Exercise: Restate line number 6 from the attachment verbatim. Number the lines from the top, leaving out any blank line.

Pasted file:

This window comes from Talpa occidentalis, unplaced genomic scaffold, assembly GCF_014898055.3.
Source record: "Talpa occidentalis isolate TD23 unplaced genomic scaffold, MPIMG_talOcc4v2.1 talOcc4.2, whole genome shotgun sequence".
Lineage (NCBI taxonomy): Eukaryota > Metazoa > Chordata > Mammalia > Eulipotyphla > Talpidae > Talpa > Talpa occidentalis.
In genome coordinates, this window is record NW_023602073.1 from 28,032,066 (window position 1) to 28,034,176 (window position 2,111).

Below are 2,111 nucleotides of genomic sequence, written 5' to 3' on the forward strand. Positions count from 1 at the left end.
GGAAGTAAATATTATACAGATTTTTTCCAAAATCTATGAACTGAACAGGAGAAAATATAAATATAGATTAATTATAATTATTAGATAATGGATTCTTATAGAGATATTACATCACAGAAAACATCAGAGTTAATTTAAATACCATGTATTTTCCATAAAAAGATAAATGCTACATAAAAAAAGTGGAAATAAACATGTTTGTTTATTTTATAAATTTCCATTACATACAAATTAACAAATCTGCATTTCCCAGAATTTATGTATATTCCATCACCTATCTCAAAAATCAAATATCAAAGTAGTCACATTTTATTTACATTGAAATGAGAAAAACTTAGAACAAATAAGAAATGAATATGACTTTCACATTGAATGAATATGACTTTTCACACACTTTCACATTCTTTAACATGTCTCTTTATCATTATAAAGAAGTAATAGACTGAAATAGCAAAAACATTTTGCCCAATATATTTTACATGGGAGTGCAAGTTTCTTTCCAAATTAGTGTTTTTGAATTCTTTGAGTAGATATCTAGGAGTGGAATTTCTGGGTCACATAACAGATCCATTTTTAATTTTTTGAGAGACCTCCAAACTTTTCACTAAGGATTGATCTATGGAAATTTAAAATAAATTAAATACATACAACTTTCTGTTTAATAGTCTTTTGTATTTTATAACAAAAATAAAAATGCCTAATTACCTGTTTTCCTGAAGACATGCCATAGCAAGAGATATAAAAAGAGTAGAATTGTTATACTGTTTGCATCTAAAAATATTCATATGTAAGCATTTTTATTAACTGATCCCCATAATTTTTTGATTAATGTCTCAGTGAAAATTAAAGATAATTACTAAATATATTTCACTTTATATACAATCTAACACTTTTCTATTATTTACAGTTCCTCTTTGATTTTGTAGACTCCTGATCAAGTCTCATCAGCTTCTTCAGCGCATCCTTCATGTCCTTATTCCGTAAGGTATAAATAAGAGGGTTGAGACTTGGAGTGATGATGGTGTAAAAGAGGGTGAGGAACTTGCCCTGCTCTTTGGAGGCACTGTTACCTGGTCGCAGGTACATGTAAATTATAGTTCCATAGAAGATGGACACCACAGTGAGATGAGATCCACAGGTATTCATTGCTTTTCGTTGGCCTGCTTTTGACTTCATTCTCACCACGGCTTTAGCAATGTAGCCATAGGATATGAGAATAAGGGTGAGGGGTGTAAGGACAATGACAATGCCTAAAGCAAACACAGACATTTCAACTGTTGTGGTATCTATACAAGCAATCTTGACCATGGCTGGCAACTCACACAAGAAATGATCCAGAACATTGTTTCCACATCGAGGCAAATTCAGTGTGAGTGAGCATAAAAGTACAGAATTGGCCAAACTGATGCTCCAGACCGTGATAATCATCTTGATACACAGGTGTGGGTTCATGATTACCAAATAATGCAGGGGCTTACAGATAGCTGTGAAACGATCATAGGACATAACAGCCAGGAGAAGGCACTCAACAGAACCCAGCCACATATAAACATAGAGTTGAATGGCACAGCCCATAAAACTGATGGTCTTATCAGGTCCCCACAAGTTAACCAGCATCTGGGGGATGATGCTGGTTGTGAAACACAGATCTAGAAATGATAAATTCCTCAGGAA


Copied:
GGAAGTAAATATTATACAGATTTTTTCCAAAATCTATGAACTGAACAGGAGAAAATATAAATATAGATTAATTATAATTATTAGATAATGGATTCTTATAGAGATATTACATCACAGAAAACATCAGAGTTAATTTAAATACCATGTATTTTCCATAAAAAGATAAATGCTACATAAAAAAAGTGGAAATAAACATGTTTGTTTATTTTATAAATTTCCATTACATACAAATTAACAAATCTGCATTTCCCAGAATTTATGTATATTCCATCACCTATCTCAAAAATCAAATATCAAAGTAGTCACATTTTATTTACATTGAAATGAGAAAAACTTAGAACAAATAAGAAATGAATATGACTTTCACATTGAATGAATATGACTTTTCACACACTTTCACATTCTTTAACATGTCTCTTTATCATTATAAAGAAGTAATAGACTGAAATAGCAAAAACATTTTGCCCAATATATTTTACATGGGAGTGCAAGTTTCTTTCCAAATTAGTGTTTTTGAATTCTTTGAGTAGATATCTAGGAGTGGAATTTCTGGGTCACATAACAGATCCATTTTTAATTTTTTGAGAGACCTCCAAACTTTTCACTAAGGATTGATCTATGGAAATTTAAAATAAATTAAATACATACAACTTTCTGTTTAATAGTCTTTTGTATTTTATAACAAAAATAAAAATGCCTAATTACCTGTTTTCCTGAAGACATGCCATAGCAAGAGATATAAAAAGAGTAGAATTGTTATACTGTTTGCATCTAAAAATATTCATATGTAAGCATTTTTATTAACTGATCCCCATAATTTTTTGATTAATGTCTCAGTGAAAATTAAAGATAATTACTAAATATATTTCACTTTATATACAATCTAACACTTTTCTATTATTTACAGTTCCTCTTTGATTTTGTAGACTCCTGATCAAGTCTCATCAGCTTCTTCAGCGCATCCTTCATGTCCTTATTCCGTAAGGTATAAATAAGAGGGTTGAGACTTGGAGTGATGATGGTGTAAAAGAGGGTGAGGAACTTGCCCTGCTCTTTGGAGGCACTGTTACCTGGTCGCAGGTACATGTAAATTATAGTTCCATAGAAGATGGACACCACAGTGAGATGAGATCCACAGGTATTCATTGCTTTTCGTTGGCCTGCTTTTGACTTCATTCTCACCACGGCTTTAGCAATGTAGCCATAGGATATGAGAATAAGGGTGAGGGGTGTAAGGACAATGACAATGCCTAAAGCAAACACAGACATTTCAACTGTTGTGGTATCTATACAAGCAATCTTGACCATGGCTGGCAACTCACACAAGAAATGATCCAGAACATTGTTTCCACATCGAGGCAAATTCAGTGTGAGTGAGCATAAAAGTACAGAATTGGCCAAACTGATGCTCCAGACCGTGATAATCATCTTGATACACAGGTGTGGGTTCATGATTACCAAATAATGCAGGGGCTTACAGATAGCTGTGAAACGATCATAGGACATAACAGCCAGGAGAAGGCACTCAACAGAACCCAGCCACATATAAACATAGAGTTGAATGGCACAGCCCATAAAACTGATGGTCTTATCAGGTCCCCACAAGTTAACCAGCATCTGGGGGATGATGCTGGTTGTGAAACACAGATCTAGAAATGATAAATTCCTCAGGAA